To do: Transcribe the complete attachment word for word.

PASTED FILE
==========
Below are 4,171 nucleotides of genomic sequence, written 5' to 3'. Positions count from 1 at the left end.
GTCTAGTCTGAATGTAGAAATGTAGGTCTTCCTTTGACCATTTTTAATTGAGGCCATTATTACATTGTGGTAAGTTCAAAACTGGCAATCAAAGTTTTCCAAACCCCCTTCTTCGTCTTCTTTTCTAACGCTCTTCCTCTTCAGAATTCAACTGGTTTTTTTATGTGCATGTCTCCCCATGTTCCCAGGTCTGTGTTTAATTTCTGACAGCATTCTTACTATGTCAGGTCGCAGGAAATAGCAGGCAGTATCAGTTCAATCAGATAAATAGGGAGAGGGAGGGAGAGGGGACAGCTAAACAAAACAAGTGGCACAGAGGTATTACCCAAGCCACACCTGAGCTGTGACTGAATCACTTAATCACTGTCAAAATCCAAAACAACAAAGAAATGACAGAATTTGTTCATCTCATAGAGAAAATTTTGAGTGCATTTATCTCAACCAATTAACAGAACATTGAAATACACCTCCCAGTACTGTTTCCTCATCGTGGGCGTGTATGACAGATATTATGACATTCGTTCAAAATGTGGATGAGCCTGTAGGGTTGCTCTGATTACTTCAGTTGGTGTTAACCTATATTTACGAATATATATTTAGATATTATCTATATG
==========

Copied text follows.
Below are 4,171 nucleotides of genomic sequence, written 5' to 3'. Positions count from 1 at the left end.
GTCTAGTCTGAATGTAGAAATGTAGGTCTTCCTTTGACCATTTTTAATTGAGGCCATTATTACATTGTGGTAAGTTCAAAACTGGCAATCAAAGTTTTCCAAACCCCCTTCTTCGTCTTCTTTTCTAACGCTCTTCCTCTTCAGAATTCAACTGGTTTTTTTATGTGCATGTCTCCCCATGTTCCCAGGTCTGTGTTTAATTTCTGACAGCATTCTTACTATGTCAGGTCGCAGGAAATAGCAGGCAGTATCAGTTCAATCAGATAAATAGGGAGAGGGAGGGAGAGGGGACAGCTAAACAAAACAAGTGGCACAGAGGTATTACCCAAGCCACACCTGAGCTGTGACTGAATCACTTAATCACTGTCAAAATCCAAAACAACAAAGAAATGACAGAATTTGTTCATCTCATAGAGAAAATTTTGAGTGCATTTATCTCAACCAATTAACAGAACATTGAAATACACCTCCCAGTACTGTTTCCTCATCGTGGGCGTGTATGACAGATATTATGACATTCGTTCAAAATGTGGATGAGCCTGTAGGGTTGCTCTGATTACTTCAGTTGGTGTTAACCTATATTTACGAATATATATTTAGATATTATCTATATG